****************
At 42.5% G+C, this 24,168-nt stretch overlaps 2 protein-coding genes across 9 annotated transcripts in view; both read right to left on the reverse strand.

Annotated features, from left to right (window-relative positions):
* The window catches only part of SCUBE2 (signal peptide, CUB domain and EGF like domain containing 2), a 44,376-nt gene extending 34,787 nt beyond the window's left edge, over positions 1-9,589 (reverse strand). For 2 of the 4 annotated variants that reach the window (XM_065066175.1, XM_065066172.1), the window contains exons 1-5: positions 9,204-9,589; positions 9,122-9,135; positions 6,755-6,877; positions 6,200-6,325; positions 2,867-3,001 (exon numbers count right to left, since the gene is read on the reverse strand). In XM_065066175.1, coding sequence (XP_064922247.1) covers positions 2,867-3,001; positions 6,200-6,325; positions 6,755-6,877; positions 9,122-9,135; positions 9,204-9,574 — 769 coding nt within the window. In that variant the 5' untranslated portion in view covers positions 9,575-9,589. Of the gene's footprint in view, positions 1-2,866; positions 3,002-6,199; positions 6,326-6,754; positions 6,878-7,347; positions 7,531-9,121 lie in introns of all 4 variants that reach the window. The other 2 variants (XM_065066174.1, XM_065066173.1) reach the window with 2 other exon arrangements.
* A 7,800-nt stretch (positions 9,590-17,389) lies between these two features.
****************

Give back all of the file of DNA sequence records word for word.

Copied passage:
At 42.5% G+C, this 24,168-nt stretch overlaps 2 protein-coding genes across 9 annotated transcripts in view; both read right to left on the reverse strand.

Annotated features, from left to right (window-relative positions):
* The window catches only part of SCUBE2 (signal peptide, CUB domain and EGF like domain containing 2), a 44,376-nt gene extending 34,787 nt beyond the window's left edge, over positions 1-9,589 (reverse strand). For 2 of the 4 annotated variants that reach the window (XM_065066175.1, XM_065066172.1), the window contains exons 1-5: positions 9,204-9,589; positions 9,122-9,135; positions 6,755-6,877; positions 6,200-6,325; positions 2,867-3,001 (exon numbers count right to left, since the gene is read on the reverse strand). In XM_065066175.1, coding sequence (XP_064922247.1) covers positions 2,867-3,001; positions 6,200-6,325; positions 6,755-6,877; positions 9,122-9,135; positions 9,204-9,574 — 769 coding nt within the window. In that variant the 5' untranslated portion in view covers positions 9,575-9,589. Of the gene's footprint in view, positions 1-2,866; positions 3,002-6,199; positions 6,326-6,754; positions 6,878-7,347; positions 7,531-9,121 lie in introns of all 4 variants that reach the window. The other 2 variants (XM_065066174.1, XM_065066173.1) reach the window with 2 other exon arrangements.
* A 7,800-nt stretch (positions 9,590-17,389) lies between these two features.